A few kilometres down the western side of the pass, a small sign, propped up by a short dry-packed stone wall, pronounces the spot as “Ian se Afgrond” (Ian’s Abyss). The Ian in question, is Ian Cloete (a local) who in his younger days, took his mom’s Audi for a spin up and down the pass with a few school friends. He was in Std 7 at the time and 14 years old. Despite the Audi’s good road holding, the fires of youth, coupled with inexperience, saw the car going over the edge at this makeshift stone wall. The story had a happy ending as all the youngsters survived the crash with the worst injury being a broken arm. The story was confirmed by Ian Cloete himself.
The pass receives regular snowfalls in winter / Lady Grey Tourism
We all made it safely down the pass and after a brief toilet stop in Lady Grey, headed south on the tarred R58 back in the direction of Barkly East. Benjaminshoogte is a great pass, but easily goes unnoticed in the faster flow of traffic, but hidden here in the folds of the mountains and valleys, are the first six rail reverses. It requires some diligence and local knowledge to know how to get to them. On the southern side of the crossing of the Kraai River at the lowest altitude on this pass, one can easily see another of Joseph Newey’s arched sandstone bridges. This example is no longer in use, but it is still standing perfectly in place more than 120 years after it was constructed.
Closer to Barkly East we said goodbye to the tar and took the gravel R396 southwards. Once again, every neck and valley revealed fabulous scenery. Despite being there just at winter’s end, the area was much greener than during previous visits at the same time of year. After 15 km we took a smaller road, and headed for the Otto du Plessis Pass. Near the northern foot of the pass, we found sufficient parking next to a stream to enjoy an el fresco lunch break, with zero traffic for our entire lunch break. Bliss!
The haul up to the summit is quite an easy drive and within about 12 minutes, the summit appears with a stone memorial structure on either side of the road, paying homage to the politicians and road builders responsible for one of the best gravel passes in South Africa.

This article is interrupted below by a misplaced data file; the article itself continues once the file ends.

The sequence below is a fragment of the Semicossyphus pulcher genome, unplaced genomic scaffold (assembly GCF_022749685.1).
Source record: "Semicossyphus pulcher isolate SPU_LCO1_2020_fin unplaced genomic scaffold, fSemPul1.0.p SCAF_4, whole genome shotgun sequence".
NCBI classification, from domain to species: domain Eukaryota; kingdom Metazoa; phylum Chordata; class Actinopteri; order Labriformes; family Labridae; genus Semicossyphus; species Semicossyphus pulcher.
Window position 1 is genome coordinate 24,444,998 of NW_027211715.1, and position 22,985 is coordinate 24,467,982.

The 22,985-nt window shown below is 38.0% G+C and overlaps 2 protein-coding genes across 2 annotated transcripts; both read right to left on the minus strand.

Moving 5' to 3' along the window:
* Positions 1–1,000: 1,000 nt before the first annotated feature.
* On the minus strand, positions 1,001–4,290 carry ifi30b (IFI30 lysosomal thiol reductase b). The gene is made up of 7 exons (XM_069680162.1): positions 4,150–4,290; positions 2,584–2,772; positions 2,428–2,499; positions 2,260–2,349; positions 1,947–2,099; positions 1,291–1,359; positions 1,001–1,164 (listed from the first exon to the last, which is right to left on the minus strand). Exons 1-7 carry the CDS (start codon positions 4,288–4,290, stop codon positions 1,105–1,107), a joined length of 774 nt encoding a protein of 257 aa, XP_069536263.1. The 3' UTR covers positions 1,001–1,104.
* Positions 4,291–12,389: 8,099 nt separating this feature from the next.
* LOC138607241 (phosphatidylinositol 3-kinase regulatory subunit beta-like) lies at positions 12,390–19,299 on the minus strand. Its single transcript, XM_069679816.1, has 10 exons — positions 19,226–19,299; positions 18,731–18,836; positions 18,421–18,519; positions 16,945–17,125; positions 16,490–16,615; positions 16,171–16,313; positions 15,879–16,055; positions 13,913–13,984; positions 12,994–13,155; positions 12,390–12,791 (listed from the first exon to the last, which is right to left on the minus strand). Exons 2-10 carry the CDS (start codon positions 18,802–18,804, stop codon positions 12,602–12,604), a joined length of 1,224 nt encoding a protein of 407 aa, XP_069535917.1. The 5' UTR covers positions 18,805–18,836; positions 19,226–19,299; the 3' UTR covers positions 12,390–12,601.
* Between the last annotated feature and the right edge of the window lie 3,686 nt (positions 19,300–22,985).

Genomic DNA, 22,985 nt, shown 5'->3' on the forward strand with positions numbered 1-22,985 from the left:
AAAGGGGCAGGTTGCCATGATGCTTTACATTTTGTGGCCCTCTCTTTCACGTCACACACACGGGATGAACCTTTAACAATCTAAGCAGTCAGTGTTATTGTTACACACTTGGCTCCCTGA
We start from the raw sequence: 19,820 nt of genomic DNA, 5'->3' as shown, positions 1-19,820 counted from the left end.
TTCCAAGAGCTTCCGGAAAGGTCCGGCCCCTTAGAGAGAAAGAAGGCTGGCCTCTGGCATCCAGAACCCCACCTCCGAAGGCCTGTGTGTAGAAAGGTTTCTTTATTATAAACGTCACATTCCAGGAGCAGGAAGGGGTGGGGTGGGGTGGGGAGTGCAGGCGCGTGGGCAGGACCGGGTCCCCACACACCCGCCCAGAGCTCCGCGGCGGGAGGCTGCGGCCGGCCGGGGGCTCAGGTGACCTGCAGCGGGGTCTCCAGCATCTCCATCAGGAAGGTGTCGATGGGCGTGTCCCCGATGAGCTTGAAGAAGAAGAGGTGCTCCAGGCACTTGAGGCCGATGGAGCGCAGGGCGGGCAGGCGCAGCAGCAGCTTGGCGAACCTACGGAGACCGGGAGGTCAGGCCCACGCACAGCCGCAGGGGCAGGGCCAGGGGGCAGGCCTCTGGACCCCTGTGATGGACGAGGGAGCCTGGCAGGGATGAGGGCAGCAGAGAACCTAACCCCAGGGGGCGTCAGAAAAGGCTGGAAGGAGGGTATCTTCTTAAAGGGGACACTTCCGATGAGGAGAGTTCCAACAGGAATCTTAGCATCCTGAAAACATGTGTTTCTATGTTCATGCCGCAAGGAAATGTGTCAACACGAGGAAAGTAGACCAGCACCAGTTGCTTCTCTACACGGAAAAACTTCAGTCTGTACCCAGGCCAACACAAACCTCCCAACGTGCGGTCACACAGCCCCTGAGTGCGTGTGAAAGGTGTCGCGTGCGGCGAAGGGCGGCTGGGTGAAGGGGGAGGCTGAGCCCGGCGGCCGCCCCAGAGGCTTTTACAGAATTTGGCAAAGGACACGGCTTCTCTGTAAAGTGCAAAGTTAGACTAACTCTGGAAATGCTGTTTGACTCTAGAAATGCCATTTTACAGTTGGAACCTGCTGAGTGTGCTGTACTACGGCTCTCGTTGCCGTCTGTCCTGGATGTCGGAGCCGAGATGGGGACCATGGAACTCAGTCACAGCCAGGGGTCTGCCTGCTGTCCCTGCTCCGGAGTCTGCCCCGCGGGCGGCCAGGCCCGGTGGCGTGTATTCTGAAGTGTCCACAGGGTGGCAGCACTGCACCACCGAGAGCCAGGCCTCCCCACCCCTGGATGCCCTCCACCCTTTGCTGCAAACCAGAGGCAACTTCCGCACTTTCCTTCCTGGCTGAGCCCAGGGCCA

The word spectacular describes this pass perfectly. It has all the elements of a classic gravel road pass of intrigue, danger, amazing views and technical driving. This pass ranks in position 31 nationally in the ‘most altitude gained’ category with a walloping 658 vertical metres! This is one of our favourite passes in the Eastern Cape. The pass is driveable in a normal car in fair weather, but when it rains heavily and the surface gets muddy, you will need a 4×4. Gravel roads can change overnight, so always take this into consideration before attempting this pass.
Descending Otto du Plessis Pass / Photo: Trygve RobertsThe pass was named after Dr. Otto du Plessis, a popular political figure at the time and one time Minister of Health. He was born in 1905 and passed away in 1983. There is a hospital near Bredasdorp named after him, as well as the road down the Gamkaskloof to Die Hel, which also officially bears his name. One of the main roads in Cape Town’s Atlantic suburbs is also named the ‘Otto du Plessis Drive’.
The descent is long and winding with a couple of sections that get as steep as 1:6. The views down the pass almost equal the views on Bastervoetpad, but are perhaps more enjoyable as the road surface is so much better, which allows one time and opportunity to look around.
Once down the pass, it was an easy gravel road drive back to Elliot and up the tarred Barkly Pass to our hotel, where we arrived before 5 pm for the first time since the tour started.